Wednesday, September 18, 2019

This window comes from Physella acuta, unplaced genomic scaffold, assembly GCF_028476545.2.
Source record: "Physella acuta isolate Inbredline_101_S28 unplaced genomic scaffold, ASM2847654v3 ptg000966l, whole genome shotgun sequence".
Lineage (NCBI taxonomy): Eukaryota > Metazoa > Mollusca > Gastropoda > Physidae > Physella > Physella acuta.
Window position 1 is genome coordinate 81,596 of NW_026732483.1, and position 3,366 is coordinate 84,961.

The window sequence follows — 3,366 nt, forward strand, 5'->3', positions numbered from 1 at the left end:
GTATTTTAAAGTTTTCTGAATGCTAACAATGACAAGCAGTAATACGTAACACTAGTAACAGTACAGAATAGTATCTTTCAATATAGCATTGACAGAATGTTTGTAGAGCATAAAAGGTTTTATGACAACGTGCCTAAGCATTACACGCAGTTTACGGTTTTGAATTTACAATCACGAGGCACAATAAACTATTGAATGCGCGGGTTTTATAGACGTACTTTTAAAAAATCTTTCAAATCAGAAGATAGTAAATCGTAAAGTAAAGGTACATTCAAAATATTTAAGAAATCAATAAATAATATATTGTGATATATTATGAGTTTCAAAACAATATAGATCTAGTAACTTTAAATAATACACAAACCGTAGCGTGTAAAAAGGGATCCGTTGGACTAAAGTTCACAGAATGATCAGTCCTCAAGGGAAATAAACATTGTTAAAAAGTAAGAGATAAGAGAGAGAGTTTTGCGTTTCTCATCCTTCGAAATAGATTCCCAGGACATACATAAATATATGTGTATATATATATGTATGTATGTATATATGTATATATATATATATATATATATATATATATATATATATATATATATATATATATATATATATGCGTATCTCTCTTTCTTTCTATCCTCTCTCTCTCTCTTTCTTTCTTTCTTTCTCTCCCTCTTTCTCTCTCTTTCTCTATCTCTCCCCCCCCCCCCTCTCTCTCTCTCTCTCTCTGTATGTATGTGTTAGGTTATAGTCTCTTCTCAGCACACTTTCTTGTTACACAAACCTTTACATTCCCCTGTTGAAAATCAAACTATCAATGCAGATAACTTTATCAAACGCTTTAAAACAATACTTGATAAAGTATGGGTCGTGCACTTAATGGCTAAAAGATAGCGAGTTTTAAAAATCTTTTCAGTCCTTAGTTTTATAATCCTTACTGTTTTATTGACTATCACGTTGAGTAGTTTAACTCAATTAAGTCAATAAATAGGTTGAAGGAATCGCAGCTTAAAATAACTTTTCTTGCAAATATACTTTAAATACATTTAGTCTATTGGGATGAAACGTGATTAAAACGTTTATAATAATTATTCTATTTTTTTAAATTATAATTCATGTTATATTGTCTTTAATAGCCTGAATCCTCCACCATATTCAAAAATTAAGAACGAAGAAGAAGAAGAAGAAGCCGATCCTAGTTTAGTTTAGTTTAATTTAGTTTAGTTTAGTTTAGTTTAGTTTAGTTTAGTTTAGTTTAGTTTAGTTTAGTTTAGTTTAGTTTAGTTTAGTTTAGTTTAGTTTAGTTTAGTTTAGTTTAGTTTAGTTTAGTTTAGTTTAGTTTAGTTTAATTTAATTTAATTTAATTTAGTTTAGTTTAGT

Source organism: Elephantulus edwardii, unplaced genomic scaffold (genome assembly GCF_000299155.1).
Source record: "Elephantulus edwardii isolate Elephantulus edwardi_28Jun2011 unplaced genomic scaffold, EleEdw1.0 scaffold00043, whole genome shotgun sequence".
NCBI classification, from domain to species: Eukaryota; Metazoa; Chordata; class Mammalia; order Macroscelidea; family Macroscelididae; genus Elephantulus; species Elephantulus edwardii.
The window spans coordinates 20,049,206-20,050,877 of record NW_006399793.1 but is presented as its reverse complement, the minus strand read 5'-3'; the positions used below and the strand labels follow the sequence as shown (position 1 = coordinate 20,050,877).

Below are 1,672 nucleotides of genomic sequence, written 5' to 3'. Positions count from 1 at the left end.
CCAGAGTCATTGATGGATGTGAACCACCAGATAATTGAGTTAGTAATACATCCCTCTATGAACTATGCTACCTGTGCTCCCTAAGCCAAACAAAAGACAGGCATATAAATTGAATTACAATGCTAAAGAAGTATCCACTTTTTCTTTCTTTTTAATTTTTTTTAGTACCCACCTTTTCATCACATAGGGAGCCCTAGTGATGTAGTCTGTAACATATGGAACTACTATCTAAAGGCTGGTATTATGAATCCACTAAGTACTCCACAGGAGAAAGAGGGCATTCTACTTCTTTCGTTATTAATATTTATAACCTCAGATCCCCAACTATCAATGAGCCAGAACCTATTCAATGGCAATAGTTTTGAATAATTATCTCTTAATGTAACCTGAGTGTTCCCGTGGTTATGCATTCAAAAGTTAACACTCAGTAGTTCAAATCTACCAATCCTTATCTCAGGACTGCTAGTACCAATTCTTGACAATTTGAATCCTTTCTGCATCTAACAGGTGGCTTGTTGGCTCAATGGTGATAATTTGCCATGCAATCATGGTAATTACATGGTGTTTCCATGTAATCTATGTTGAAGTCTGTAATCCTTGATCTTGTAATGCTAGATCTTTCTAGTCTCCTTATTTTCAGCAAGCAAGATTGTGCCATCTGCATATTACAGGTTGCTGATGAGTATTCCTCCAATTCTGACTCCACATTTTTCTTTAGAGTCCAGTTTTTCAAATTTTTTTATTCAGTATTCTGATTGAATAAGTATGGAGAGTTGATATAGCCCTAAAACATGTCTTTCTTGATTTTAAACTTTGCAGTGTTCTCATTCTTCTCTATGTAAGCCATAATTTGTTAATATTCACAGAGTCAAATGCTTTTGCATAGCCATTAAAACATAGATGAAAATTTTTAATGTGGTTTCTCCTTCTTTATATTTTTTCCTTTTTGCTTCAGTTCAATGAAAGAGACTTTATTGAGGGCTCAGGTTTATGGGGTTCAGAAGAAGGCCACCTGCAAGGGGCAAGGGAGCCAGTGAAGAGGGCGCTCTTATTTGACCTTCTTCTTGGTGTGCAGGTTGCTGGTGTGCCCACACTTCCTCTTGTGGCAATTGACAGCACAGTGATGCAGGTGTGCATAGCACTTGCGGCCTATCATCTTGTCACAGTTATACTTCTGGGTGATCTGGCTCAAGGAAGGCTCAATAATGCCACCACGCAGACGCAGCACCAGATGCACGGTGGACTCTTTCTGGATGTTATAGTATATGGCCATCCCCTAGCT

Around the turn of the last century, and in the nineteen hundreds, much literature was sent from Canada to the United States for the benefit of those that were interested in farming. People were led to believe that a short cut to happiness and prosperity was to simply go to Canada. It all sounded so interesting. It was written that anyone coming to Canada received 160 acres of land for ten dollars plus slight homestead duties. Canada was the land where you never heard the thunder. It usually rained only at night and the water was so pure, one could drink water off the ground anywhere and it would not make you sick. When you wanted fresh meat, all you had to do was open the door and shoot your choice of the wild game that was so abundant. Seeing no future for themselves as young farmers, on poor, stoney and heavily timbered land at Fosston, Minnesota, several families left for Canada to look for these homesteads. After arriving in Wadena, and with the local guide, the men began walki ng in the north direction. They followed an old Indian trail over to the quarter sections of land available for proving as homesteads. Each man selected a quarter that he would work, they were all enjoined. They had now put in two days of interesting and educationaldiscoveruies. Interesting, in that it looked like there was a future for this country and educational, in learning that you could not expect to be able to do much walking if you drank the supposedly pure water lying everywhere on top of the ground. The local guide was already a seasoned homesteader and anyone that knew him would realize that he knew how sick, those poor greenhorns would get from drinking all that slough water. The next day, they walked back to Wadena and took the train to Hu... ... We had so many ducks that winter that we couldn't eat them all before the weather turned warm in the spring. When we tired of eating duck, there were lots of bush rabbits, and when we tired of rabbits, we ate duck. On the 20th of march 1949, I awoke one morning to find mom in an unusual mood and she told me dad had left for a drive with Cathy and the buggy during the night. For the life of me, I could not grasp what was going on, or what was to take place. Then I heard the buggy on the frozen ground and sure enough, dad was home. He had a passenger with him. She was an older lady and I was told her name was Mrs. Thorsen. I was then told to hook up Black, a calf we had broken, and to drive to the new neighbors to see how the building of their new house was coming along. I went, but I was not away very long because I knew the circumstances were not ordinary at home.